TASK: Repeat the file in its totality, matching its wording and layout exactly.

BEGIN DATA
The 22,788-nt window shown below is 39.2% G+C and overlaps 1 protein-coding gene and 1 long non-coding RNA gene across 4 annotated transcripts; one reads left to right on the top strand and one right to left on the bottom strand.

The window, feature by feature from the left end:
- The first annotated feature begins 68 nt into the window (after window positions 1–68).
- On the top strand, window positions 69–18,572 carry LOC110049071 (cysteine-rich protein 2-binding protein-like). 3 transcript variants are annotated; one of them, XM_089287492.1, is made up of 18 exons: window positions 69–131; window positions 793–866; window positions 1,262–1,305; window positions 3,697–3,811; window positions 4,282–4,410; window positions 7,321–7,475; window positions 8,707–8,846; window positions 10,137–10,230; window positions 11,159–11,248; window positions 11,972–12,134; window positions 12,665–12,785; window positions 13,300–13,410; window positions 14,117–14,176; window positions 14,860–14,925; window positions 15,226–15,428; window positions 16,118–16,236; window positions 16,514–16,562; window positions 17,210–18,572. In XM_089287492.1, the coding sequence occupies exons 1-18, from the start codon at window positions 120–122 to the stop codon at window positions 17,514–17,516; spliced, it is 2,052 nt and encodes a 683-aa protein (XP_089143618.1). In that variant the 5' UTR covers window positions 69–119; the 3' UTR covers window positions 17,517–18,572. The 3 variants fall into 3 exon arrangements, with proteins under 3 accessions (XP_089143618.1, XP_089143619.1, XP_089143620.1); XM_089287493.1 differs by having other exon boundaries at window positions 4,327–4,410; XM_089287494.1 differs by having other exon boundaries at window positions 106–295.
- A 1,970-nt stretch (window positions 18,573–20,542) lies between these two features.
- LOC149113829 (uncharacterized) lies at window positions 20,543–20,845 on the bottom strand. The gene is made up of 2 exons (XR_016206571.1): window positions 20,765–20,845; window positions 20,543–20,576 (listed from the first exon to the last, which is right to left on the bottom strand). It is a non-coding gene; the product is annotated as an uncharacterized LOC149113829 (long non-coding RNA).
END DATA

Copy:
The 22,788-nt window shown below is 39.2% G+C and overlaps 1 protein-coding gene and 1 long non-coding RNA gene across 4 annotated transcripts; one reads left to right on the top strand and one right to left on the bottom strand.

The window, feature by feature from the left end:
- The first annotated feature begins 68 nt into the window (after window positions 1–68).
- On the top strand, window positions 69–18,572 carry LOC110049071 (cysteine-rich protein 2-binding protein-like). 3 transcript variants are annotated; one of them, XM_089287492.1, is made up of 18 exons: window positions 69–131; window positions 793–866; window positions 1,262–1,305; window positions 3,697–3,811; window positions 4,282–4,410; window positions 7,321–7,475; window positions 8,707–8,846; window positions 10,137–10,230; window positions 11,159–11,248; window positions 11,972–12,134; window positions 12,665–12,785; window positions 13,300–13,410; window positions 14,117–14,176; window positions 14,860–14,925; window positions 15,226–15,428; window positions 16,118–16,236; window positions 16,514–16,562; window positions 17,210–18,572. In XM_089287492.1, the coding sequence occupies exons 1-18, from the start codon at window positions 120–122 to the stop codon at window positions 17,514–17,516; spliced, it is 2,052 nt and encodes a 683-aa protein (XP_089143618.1). In that variant the 5' UTR covers window positions 69–119; the 3' UTR covers window positions 17,517–18,572. The 3 variants fall into 3 exon arrangements, with proteins under 3 accessions (XP_089143618.1, XP_089143619.1, XP_089143620.1); XM_089287493.1 differs by having other exon boundaries at window positions 4,327–4,410; XM_089287494.1 differs by having other exon boundaries at window positions 106–295.
- A 1,970-nt stretch (window positions 18,573–20,542) lies between these two features.
- LOC149113829 (uncharacterized) lies at window positions 20,543–20,845 on the bottom strand. The gene is made up of 2 exons (XR_016206571.1): window positions 20,765–20,845; window positions 20,543–20,576 (listed from the first exon to the last, which is right to left on the bottom strand). It is a non-coding gene; the product is annotated as an uncharacterized LOC149113829 (long non-coding RNA).